The Broken Window Fallacy is a concept that explains why destroying something or repairing damages does not benefit the economy. This idea was first introduced by French economist, Frederic Bastiat in 1850.
Bastiat first introduced the Broken Window Fallacy in his essay “What is Seen and What Is Not Seen.” In this essay, Bastiat used the example of a broken window to illustrate the fallacy of only considering what is seen.
He argued that to understand an event’s economic impact fully, we must also consider what is not seen. The argument goes that if a townboy breaks a window, his father must pay a glazier to repair it. The glazier will then have money to spend, stimulating the economy. This argument is flawed because it only considers what is seen and ignores what is not seen.
What needs to be seen is that the father now has less money to spend on more important things. If the window had not been broken, the father could have spent that money elsewhere, which would have stimulated the economy just as much, if not more.
The Broken Window Fallacy illustrates the broader principle of opportunity cost: the cost of the next best alternative.
In other words, repairing something that has already been made does not add any value to society compared to creating something new. It only replaces what already exists and diverts resources away from potentially productive uses.
Examples That Debunk the Broken Window Fallacy
Let’s look at a few examples of the broken window fallacy.
- Post-disaster repair may not boost the local economy as resources could have been used for other productive projects.
- War boosts the economy through military spending and job creation but harms it by diverting resources from other productive endeavors and destroying infrastructure and lives.
- Politicians say tax cuts for the rich will boost the economy, but it hurt public services and infrastructure.
- Environmental regulations create jobs and improve health, outweighing the cost burden.
- Security spending after terrorist attacks may not boost the economy and may harm it due to resources being diverted and fear/trauma.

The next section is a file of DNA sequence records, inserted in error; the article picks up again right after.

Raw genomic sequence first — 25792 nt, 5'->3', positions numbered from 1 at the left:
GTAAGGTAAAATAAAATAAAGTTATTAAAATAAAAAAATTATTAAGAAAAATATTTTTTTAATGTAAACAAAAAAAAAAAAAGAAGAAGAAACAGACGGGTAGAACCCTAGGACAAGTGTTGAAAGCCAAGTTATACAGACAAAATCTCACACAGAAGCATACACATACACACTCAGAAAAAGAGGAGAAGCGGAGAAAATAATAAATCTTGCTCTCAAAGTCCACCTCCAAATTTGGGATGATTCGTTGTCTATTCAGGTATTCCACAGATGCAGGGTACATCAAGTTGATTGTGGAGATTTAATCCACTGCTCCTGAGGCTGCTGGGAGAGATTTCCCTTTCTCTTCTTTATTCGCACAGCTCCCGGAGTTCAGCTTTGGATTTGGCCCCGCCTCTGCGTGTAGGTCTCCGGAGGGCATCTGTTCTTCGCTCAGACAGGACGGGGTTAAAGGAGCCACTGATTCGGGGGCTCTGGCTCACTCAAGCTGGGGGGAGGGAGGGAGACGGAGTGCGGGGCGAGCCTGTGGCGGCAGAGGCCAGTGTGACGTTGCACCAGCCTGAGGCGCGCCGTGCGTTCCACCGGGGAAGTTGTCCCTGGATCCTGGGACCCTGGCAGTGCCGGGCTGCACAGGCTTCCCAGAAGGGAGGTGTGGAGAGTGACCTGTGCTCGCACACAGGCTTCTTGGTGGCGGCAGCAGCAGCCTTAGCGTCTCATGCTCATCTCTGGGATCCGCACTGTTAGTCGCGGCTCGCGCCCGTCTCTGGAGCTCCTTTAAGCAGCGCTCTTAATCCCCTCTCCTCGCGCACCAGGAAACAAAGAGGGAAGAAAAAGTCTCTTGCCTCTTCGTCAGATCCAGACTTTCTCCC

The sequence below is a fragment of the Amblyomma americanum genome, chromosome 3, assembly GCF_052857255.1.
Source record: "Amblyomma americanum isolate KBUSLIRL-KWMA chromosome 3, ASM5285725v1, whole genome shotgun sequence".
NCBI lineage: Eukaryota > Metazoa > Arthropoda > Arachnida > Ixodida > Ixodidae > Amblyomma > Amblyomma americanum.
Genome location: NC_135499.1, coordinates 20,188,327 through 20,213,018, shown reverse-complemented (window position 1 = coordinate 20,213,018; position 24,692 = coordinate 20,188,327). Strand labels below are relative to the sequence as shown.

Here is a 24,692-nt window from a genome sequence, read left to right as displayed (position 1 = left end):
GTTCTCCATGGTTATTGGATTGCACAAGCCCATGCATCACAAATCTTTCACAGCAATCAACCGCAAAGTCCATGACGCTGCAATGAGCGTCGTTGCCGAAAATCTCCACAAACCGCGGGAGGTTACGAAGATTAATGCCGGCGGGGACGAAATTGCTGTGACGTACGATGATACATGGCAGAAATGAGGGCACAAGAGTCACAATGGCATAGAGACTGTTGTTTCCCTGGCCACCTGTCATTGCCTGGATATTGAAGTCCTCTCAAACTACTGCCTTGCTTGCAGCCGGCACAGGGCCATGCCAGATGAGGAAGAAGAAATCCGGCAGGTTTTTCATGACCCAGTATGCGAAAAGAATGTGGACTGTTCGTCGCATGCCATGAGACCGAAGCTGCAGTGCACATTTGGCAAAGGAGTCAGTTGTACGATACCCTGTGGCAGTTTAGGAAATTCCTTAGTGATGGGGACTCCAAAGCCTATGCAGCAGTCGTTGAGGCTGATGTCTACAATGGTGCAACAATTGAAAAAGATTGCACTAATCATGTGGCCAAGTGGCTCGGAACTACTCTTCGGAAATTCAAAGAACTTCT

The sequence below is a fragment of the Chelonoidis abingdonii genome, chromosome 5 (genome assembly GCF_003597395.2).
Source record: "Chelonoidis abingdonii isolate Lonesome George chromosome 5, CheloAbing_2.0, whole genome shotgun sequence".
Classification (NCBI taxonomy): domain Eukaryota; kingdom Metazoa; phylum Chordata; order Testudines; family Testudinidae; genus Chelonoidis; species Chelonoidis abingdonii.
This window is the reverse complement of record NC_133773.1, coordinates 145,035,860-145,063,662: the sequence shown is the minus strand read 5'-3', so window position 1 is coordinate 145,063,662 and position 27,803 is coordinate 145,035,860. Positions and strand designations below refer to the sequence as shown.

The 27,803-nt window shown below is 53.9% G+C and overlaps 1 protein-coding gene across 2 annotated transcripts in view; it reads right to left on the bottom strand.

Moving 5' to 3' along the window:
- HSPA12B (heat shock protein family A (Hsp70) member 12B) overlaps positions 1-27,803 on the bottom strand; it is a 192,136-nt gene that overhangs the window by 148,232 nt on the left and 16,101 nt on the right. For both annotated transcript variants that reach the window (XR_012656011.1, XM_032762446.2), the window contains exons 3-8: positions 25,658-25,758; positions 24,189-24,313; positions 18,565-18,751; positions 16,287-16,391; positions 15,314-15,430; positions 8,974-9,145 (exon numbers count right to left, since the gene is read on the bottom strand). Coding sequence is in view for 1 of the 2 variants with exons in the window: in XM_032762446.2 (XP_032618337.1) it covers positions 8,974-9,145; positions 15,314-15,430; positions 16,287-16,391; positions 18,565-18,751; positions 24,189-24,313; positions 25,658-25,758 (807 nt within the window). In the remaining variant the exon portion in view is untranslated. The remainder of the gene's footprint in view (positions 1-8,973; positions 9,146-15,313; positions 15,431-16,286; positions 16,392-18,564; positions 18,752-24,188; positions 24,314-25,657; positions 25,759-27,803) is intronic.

- More law enforcement and prisons don’t guarantee safety or economic growth. Resources should be used for education and job training instead, as high crime rates hurt productivity and increase business costs.
Examples of the Broken Window Fallacy Explained
1. Natural Disasters
After a hurricane or earthquake, people often argue that repairing the damage will boost the local economy. However, this ignores that the resources used to rebuild infrastructure and homes could have been used for other productive projects, and the overall economy is worse off because of the disaster.
War can stimulate the economy through military spending and creating jobs in the defense industry. However, the resources spent on war could have gone towards other productive endeavors, and war destroys infrastructure and human lives, which ultimately harms the economy.
3. Tax Cuts
Some politicians argue that tax cuts for the wealthy will lead to economic growth by encouraging investment and job creation. However, this ignores the fact that tax cuts reduce government revenue, which can lead to cuts to public services and infrastructure. This harms the economy in the long run.
4. Environmental Regulations
Opposition to environmental regulations often cites the cost of compliance as a burden on the economy. However, environmental regulations create jobs in the clean energy and sustainable resource sectors, and the benefits of a healthier environment far outweigh compliance costs.
After a terrorist attack, people often argue that spending on security measures will boost the economy. However, the resources used for security could have been used for other productive purposes, and the fear and trauma of terrorism ultimately harm the economy.
6. High Crime Rates
Some argue that increased spending on law enforcement and prisons will lead to a safer society and economic growth. However, law enforcement and incarceration resources could have been used for education, job training, and other productive projects. High crime rates also increase the cost of doing business and reduce productivity.
Other related fallacies:
The Broken Window Fallacy is an essential economic concept that helps us understand the broader principle of opportunity cost. It reminds us that to understand the impact of an event fully, we must consider both what is seen and what is not seen.
It is a dangerous fallacy that can lead to decisions that harm the economy in the long term. So remember: just because fixing broken things can provide immediate benefits doesn’t mean it’s always the best long-term solution for economic growth.